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Methodology for Establishing Witchweed (Striga asiatica) in Research Plots

Published online by Cambridge University Press:  12 June 2017

Joel K. Ransom
Affiliation:
CIMMYT, P.O. Box 25171, Nairobi, Kenya
Robert E. Eplee
Affiliation:
Whiteville Methods Dev. Cent., USDA APHIS, Sci. Technol., P.O. Box 279, Whiteville, NC 28472
Marion A. Langston
Affiliation:
Whiteville Methods Dev. Cent., USDA APHIS, Sci. Technol., P.O. Box 279, Whiteville, NC 28472
Rebecca S. Norris
Affiliation:
Whiteville Methods Dev. Cent., USDA APHIS, Sci. Technol., P.O. Box 279, Whiteville, NC 28472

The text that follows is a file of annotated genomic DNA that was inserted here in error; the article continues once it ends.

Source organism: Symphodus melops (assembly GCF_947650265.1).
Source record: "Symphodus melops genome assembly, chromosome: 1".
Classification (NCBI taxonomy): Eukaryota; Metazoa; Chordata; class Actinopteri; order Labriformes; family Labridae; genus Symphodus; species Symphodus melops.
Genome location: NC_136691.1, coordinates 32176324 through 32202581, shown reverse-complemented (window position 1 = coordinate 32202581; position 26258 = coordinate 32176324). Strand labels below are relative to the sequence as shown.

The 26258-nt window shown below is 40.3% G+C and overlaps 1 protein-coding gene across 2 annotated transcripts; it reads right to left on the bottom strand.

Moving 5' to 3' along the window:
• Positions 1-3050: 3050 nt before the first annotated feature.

Abstract

Experiments were conducted in North Carolina and South Carolina, 1989, to evaluate methods of infesting research plots with witchweed. At both locations sowing witchweed (mixed with very fine sand) in or beneath the maize planting hole resulted in more rapid attachment of witchweed than other methods. Sowing witchweed only in the maize planting hole increased significantly witchweed attachment compared to the control late in the season at Evergreen, NC. At Dillon, SC, in fumigated soil, sowing witchweed seeds to the side of the maize row in a band or in planting holes or broadcasting and incorporating with a hoe increased witchweed attack. Broadcasting and raking was ineffective.

Type
Research
Copyright
Copyright © 1990 Weed Science Society of America 

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References

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